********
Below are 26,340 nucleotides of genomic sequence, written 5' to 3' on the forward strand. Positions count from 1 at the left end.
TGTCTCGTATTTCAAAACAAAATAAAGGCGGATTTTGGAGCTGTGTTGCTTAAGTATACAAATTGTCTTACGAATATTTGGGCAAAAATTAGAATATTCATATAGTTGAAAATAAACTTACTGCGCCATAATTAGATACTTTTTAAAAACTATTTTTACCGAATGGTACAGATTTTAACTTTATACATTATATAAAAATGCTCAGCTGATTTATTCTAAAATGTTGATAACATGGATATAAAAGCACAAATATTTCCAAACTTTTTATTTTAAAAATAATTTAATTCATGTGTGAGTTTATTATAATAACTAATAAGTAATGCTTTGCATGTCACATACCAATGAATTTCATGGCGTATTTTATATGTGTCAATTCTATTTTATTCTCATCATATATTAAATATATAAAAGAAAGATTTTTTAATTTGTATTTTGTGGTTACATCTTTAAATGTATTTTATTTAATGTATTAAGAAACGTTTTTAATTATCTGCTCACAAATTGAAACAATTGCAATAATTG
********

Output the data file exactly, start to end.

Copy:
Below are 26,340 nucleotides of genomic sequence, written 5' to 3' on the forward strand. Positions count from 1 at the left end.
TGTCTCGTATTTCAAAACAAAATAAAGGCGGATTTTGGAGCTGTGTTGCTTAAGTATACAAATTGTCTTACGAATATTTGGGCAAAAATTAGAATATTCATATAGTTGAAAATAAACTTACTGCGCCATAATTAGATACTTTTTAAAAACTATTTTTACCGAATGGTACAGATTTTAACTTTATACATTATATAAAAATGCTCAGCTGATTTATTCTAAAATGTTGATAACATGGATATAAAAGCACAAATATTTCCAAACTTTTTATTTTAAAAATAATTTAATTCATGTGTGAGTTTATTATAATAACTAATAAGTAATGCTTTGCATGTCACATACCAATGAATTTCATGGCGTATTTTATATGTGTCAATTCTATTTTATTCTCATCATATATTAAATATATAAAAGAAAGATTTTTTAATTTGTATTTTGTGGTTACATCTTTAAATGTATTTTATTTAATGTATTAAGAAACGTTTTTAATTATCTGCTCACAAATTGAAACAATTGCAATAATTG